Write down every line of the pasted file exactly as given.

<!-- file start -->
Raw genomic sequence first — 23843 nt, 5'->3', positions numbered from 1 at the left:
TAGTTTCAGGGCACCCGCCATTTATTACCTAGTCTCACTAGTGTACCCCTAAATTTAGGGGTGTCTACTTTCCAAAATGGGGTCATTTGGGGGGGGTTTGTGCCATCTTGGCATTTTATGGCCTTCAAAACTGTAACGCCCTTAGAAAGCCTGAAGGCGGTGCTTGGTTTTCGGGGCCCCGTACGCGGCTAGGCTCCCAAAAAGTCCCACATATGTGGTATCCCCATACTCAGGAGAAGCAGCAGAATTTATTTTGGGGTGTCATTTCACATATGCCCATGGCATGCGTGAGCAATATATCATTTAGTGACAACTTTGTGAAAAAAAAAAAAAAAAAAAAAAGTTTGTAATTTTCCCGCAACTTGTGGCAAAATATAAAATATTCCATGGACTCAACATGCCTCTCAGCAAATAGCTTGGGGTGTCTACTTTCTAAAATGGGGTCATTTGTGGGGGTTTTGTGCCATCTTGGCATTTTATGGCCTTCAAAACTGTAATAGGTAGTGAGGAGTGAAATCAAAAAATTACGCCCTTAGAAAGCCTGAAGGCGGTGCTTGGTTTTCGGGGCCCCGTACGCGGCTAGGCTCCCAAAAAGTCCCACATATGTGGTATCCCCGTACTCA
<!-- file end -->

Raw genomic sequence first — 23843 nt, 5'->3', positions numbered from 1 at the left:
TAGTTTCAGGGCACCCGCCATTTATTACCTAGTCTCACTAGTGTACCCCTAAATTTAGGGGTGTCTACTTTCCAAAATGGGGTCATTTGGGGGGGGTTTGTGCCATCTTGGCATTTTATGGCCTTCAAAACTGTAACGCCCTTAGAAAGCCTGAAGGCGGTGCTTGGTTTTCGGGGCCCCGTACGCGGCTAGGCTCCCAAAAAGTCCCACATATGTGGTATCCCCATACTCAGGAGAAGCAGCAGAATTTATTTTGGGGTGTCATTTCACATATGCCCATGGCATGCGTGAGCAATATATCATTTAGTGACAACTTTGTGAAAAAAAAAAAAAAAAAAAAAAGTTTGTAATTTTCCCGCAACTTGTGGCAAAATATAAAATATTCCATGGACTCAACATGCCTCTCAGCAAATAGCTTGGGGTGTCTACTTTCTAAAATGGGGTCATTTGTGGGGGTTTTGTGCCATCTTGGCATTTTATGGCCTTCAAAACTGTAATAGGTAGTGAGGAGTGAAATCAAAAAATTACGCCCTTAGAAAGCCTGAAGGCGGTGCTTGGTTTTCGGGGCCCCGTACGCGGCTAGGCTCCCAAAAAGTCCCACATATGTGGTATCCCCGTACTCA